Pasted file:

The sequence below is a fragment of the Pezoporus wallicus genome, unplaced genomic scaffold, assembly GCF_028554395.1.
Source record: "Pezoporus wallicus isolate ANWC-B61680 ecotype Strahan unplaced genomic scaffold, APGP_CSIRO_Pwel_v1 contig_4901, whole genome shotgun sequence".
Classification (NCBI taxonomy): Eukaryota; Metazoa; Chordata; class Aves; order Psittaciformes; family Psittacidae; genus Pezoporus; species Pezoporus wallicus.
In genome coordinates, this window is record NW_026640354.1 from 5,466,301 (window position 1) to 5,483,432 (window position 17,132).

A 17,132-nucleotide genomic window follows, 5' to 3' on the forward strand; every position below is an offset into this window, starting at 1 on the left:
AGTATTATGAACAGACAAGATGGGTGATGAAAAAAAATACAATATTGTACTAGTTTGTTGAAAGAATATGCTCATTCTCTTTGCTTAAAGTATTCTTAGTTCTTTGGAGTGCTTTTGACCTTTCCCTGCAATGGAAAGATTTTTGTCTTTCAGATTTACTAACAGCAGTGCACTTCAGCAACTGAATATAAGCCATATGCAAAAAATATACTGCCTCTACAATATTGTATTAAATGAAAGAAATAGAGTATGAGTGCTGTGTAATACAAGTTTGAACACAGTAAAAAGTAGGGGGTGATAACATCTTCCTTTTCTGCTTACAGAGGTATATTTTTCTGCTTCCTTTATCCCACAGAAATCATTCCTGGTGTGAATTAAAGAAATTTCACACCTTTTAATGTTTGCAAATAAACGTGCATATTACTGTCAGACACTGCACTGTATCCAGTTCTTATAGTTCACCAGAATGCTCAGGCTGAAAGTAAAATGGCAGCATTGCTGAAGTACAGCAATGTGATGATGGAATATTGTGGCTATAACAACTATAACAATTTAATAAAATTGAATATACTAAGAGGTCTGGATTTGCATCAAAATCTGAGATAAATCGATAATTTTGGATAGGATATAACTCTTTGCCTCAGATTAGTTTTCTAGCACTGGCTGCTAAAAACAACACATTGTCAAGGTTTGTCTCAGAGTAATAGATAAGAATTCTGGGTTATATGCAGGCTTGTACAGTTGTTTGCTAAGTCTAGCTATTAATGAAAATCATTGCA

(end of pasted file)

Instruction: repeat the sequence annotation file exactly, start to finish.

The sequence below is a fragment of the Pezoporus wallicus genome, unplaced genomic scaffold, assembly GCF_028554395.1.
Source record: "Pezoporus wallicus isolate ANWC-B61680 ecotype Strahan unplaced genomic scaffold, APGP_CSIRO_Pwel_v1 contig_4901, whole genome shotgun sequence".
Classification (NCBI taxonomy): Eukaryota; Metazoa; Chordata; class Aves; order Psittaciformes; family Psittacidae; genus Pezoporus; species Pezoporus wallicus.
In genome coordinates, this window is record NW_026640354.1 from 5,466,301 (window position 1) to 5,483,432 (window position 17,132).

A 17,132-nucleotide genomic window follows, 5' to 3' on the forward strand; every position below is an offset into this window, starting at 1 on the left:
AGTATTATGAACAGACAAGATGGGTGATGAAAAAAAATACAATATTGTACTAGTTTGTTGAAAGAATATGCTCATTCTCTTTGCTTAAAGTATTCTTAGTTCTTTGGAGTGCTTTTGACCTTTCCCTGCAATGGAAAGATTTTTGTCTTTCAGATTTACTAACAGCAGTGCACTTCAGCAACTGAATATAAGCCATATGCAAAAAATATACTGCCTCTACAATATTGTATTAAATGAAAGAAATAGAGTATGAGTGCTGTGTAATACAAGTTTGAACACAGTAAAAAGTAGGGGGTGATAACATCTTCCTTTTCTGCTTACAGAGGTATATTTTTCTGCTTCCTTTATCCCACAGAAATCATTCCTGGTGTGAATTAAAGAAATTTCACACCTTTTAATGTTTGCAAATAAACGTGCATATTACTGTCAGACACTGCACTGTATCCAGTTCTTATAGTTCACCAGAATGCTCAGGCTGAAAGTAAAATGGCAGCATTGCTGAAGTACAGCAATGTGATGATGGAATATTGTGGCTATAACAACTATAACAATTTAATAAAATTGAATATACTAAGAGGTCTGGATTTGCATCAAAATCTGAGATAAATCGATAATTTTGGATAGGATATAACTCTTTGCCTCAGATTAGTTTTCTAGCACTGGCTGCTAAAAACAACACATTGTCAAGGTTTGTCTCAGAGTAATAGATAAGAATTCTGGGTTATATGCAGGCTTGTACAGTTGTTTGCTAAGTCTAGCTATTAATGAAAATCATTGCA